City Streets (1931)

“You’re lucky your boyfriend ain’t mixed up in no racket.”

Synopsis:
The daughter (Sylvia Sidney) of a racketeer (Guy Kibbee) goes to prison after he shoots his boss and hands her the gun. When Sidney’s sharpshooter boyfriend (Gary Cooper) gives up his dreams of a circus career to earn money working for her new boss (Paul Lukas), Sidney worries about their future — especially when Lukas expresses more interest in her than in his jealous moll (Wynne Gibson).

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Review:
Rouben Mamoulian’s follow-up to his visually innovative talkie Applause (1929)
was this early gangster film, based on a short story by Dashiell Hammett. Sidney is luminous in her breakthrough role, nicely inhabiting a complex female character far removed from her portrayal the following year as a doomed factory worker in An American Tragedy (1932). Her character here is first introduced through a complicit wink she exchanges with her father (Kibbee, solid in his part) before insistently nagging Cooper to join her in a life of crime. She remains solid as steel while taking the rap for her ‘Pop’, only gradually revealing her softer side. Mamoulian (assisted by DP Lee Garmes) once again displays highly evocative visuals, as well as a unique voiceover while Sidney is in prison; this one is worth a look despite the disappointingly far-fetched ending.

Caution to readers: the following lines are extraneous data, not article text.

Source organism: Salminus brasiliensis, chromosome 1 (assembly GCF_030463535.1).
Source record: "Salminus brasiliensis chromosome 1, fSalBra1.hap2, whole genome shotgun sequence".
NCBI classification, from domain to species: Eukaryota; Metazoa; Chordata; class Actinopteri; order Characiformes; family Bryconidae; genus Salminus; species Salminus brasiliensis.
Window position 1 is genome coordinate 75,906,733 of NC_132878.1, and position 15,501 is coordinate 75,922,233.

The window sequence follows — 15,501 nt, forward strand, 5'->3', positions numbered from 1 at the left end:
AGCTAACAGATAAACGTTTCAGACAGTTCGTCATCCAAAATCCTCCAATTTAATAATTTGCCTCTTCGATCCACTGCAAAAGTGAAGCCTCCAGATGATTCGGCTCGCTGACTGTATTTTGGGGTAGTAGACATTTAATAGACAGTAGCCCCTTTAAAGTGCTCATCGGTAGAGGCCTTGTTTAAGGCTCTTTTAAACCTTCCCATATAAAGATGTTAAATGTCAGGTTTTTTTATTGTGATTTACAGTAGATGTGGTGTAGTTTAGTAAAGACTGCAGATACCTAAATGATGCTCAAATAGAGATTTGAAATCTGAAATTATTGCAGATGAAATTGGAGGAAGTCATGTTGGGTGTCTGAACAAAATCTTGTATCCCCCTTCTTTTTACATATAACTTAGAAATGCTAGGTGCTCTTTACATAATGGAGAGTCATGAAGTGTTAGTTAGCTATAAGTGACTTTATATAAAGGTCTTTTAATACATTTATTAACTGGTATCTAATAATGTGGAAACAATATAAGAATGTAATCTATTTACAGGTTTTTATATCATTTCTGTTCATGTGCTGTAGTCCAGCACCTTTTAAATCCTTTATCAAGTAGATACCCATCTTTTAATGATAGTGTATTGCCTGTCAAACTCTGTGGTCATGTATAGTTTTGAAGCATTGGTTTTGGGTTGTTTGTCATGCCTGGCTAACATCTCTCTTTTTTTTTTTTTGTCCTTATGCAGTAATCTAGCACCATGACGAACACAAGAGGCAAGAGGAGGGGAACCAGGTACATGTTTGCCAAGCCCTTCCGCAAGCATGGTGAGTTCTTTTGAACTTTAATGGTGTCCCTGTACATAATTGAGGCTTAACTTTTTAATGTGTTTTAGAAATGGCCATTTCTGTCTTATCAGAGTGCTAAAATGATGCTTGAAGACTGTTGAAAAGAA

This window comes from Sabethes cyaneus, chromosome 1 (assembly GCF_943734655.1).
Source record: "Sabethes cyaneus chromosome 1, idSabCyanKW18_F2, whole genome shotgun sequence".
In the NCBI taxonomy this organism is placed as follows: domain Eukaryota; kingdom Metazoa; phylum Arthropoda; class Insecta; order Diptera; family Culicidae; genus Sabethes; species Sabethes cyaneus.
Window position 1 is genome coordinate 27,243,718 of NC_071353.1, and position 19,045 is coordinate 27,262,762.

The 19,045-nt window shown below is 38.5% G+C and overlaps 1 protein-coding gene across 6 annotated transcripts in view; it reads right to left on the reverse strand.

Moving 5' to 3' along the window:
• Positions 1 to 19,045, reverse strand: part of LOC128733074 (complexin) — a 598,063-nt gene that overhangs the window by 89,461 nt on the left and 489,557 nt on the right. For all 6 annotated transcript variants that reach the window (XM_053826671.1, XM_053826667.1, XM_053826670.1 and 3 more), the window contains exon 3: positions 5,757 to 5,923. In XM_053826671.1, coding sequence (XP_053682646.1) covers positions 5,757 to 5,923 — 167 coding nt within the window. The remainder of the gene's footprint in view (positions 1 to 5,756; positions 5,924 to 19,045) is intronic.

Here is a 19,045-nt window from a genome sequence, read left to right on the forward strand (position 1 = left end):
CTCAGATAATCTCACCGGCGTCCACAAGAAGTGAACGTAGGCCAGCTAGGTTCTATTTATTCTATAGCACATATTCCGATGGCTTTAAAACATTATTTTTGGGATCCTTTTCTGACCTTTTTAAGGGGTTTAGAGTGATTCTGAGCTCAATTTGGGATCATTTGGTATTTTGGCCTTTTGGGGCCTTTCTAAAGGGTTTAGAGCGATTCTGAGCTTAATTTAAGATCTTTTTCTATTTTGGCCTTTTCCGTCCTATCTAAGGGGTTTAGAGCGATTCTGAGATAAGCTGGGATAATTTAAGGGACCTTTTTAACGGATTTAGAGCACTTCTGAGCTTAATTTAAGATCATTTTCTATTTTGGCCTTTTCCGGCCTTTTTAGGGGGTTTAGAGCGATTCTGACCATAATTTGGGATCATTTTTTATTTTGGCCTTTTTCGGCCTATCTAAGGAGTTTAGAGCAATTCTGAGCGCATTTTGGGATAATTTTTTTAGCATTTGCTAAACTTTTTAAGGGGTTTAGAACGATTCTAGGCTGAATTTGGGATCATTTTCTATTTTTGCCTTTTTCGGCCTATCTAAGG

Redeeming Qualities and Moments:

  • Sylvia Sidney as Nan
  • Lee Garmes’s cinematography

Must See?
Yes, once, for Mamoulian’s innovative direction and Sidney’s performance.

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One Response to “City Streets (1931)”

  1. First viewing. A once-must, for Mamoulian’s direction, Sidney’s performance and Hammett’s story. As per my post in ‘Film Junkie’ (fb):

    “Kid, there’s gonna be trouble, I know it. Let’s be sensible!”

    ‘City Streets’ (1931) [complete in one clip] Most modern audiences are likely to remember Sylvia Sidney for her hilarious turn as Juno, the cynical social worker in the afterlife, in Tim Burton’s ‘Beetlejuice’. But a lot of her equally memorable work was brought to us in the ’30s. Though she was often cast (for example, in Hitchcock’s ‘Sabotage’) as more of an innocent (perhaps because of her angelic features), she could easily be tough – as witness her performance as Nan in this zippy, 80-minute Prohibition tale, with a story by Dashiell Hammett (that clearly has his snazzy mark all over it). ’30s movies can now sometimes be a particular chore to sit through but this one’s directed by Rouben Mamoulian – who had a wonderful visual flair and knew how to make a story like this crackle. (Here he also shows he’s a natural with subtext.) The last 5 minutes are a pip (as Hammett seemed to have a thing for very… fast… cars).

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